This is a question that is still being researched. Some studies have found that 25-35 percent of oral (mouth and throat) cancers are linked to high-risk types of HPV. However, in light of the widespread practice of oral sex, the American College of Obstetricians and Gynecologists considers the spread of HPV through this route to be rare.
Are lesbians at risk of getting HPV?
Yes. In addition to intercourse, HPV can be spread through genital-genital, finger-vaginal or finger-anal contact. (The role of sex toys inserted into the vagina is unknown, but there is some speculation that the spread of HPV can be facilitated if a device is used by one person and then another, or is not cleansed between partners.) If either woman in the relationship has ever had sex or other intimate contact with a man, she may have HPV and pass the virus to her partner. This is still possible even if it has been many years since the contact with a male. There also have been some reports of HPV-related cervical disease in women who report no previous sexual relationships with men. However, it is less common than among lesbians who reported previous sexual relationships with men.
Despite these facts, a recent study by the University of Washington found that many lesbians are not getting screened for cervical cancer risk as regularly as heterosexual women. The Centers for Disease Control and Prevention strongly advises that women be screened “regardless of their sexual preferences or practices.” For more information, visit the CDC’s site for lesbian and bisexual women.
Do men get HPV too?
Men get HPV just like women do. As with women, men usually have no symptoms, unless the HPV virus begins to cause abnormal changes in skin cells. However, although HPV infection has been linked to cancer of the penis and anus, these cancers are very rare in men. For this reason, as well as because a good, reliable way to collect a sample of male genital skin cells that would allow detection of HPV has yet to be discovered, there is currently no FDA-approved HPV test for men.
How do you know if you have HPV? Does HPV cause any symptoms?
Most commonly, genital types of HPV do not cause any symptoms at all. Usually, the infection goes away or is suppressed by the body before any problems develop. However, sometimes the infection persists, causing abnormal cells to form. In the case of high-risk (potentially cancer-causing) types of HPV, the only way to know you have the virus before cervical cancer develops is to be screened using both a Pap and (if you are 30 or over) the HPV test. By catching persistent infections while they are still relatively early in their development, abnormal cells can be detected and removed before they become cancerous. That is why periodic testing for HPV is so important.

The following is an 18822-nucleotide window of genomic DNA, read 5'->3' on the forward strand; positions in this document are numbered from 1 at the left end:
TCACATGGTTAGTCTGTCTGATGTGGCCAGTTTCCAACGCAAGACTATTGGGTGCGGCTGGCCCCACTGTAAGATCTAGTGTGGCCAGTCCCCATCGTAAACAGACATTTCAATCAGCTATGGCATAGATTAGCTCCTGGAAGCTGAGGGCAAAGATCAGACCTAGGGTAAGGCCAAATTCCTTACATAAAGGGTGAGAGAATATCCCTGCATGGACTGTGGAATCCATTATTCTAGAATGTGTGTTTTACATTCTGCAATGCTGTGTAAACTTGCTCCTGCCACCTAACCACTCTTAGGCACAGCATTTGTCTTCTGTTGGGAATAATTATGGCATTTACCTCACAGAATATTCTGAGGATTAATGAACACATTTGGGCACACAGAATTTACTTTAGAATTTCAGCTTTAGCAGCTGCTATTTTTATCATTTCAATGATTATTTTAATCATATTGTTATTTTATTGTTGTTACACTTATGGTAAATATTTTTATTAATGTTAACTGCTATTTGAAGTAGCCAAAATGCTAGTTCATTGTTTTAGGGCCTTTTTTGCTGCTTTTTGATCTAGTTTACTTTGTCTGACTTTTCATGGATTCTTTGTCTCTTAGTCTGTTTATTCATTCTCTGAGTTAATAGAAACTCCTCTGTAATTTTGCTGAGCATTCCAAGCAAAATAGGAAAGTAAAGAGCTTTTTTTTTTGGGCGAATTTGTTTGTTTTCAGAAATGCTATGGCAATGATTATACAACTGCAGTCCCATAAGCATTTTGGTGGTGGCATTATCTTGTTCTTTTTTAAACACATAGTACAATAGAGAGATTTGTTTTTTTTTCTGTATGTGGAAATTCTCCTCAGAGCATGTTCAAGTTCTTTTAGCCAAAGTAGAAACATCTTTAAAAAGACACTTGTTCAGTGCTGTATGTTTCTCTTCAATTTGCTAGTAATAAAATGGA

Signs of cervical cancer may include:
- unusual vaginal discharge or bleeding (especially after sexual intercourse).
- lower back pain.
- painful urination (particularly when there is also pain in the lower abdomen).
- pain during sex.
- Warning: These symptoms can have a number of causes. They do not necessarily mean you have cervical cancer. Talk to your doctor or nurse if you have any of these symptoms.
In the case of a “low-risk” type of HPV, the only way you know you have it is if genital warts develop, which can then be treated. While there is a test for low-risk types of HPV (separate from the test for high-risk HPV), its routine use is not recommended by medical experts – and insurance usually will not pay for it. That is because there is nothing that can be done about low-risk HPV infections until warts develop.
If you find out you have HPV, is there reason to feel guilty, or to blame your partner?
Finding out that you have the HPV virus – or cervical disease caused by HPV – often causes women to feel a range of emotions: confused, scared, uncertain, ashamed (due to the fact that it’s sexually transmitted) and even angry (perhaps at your spouse or partner). All of these emotions are natural, but they can be helped or even eliminated altogether with information and the support of other women. Visit this Web site’s special section on “Coping with the News that You Have HPV.”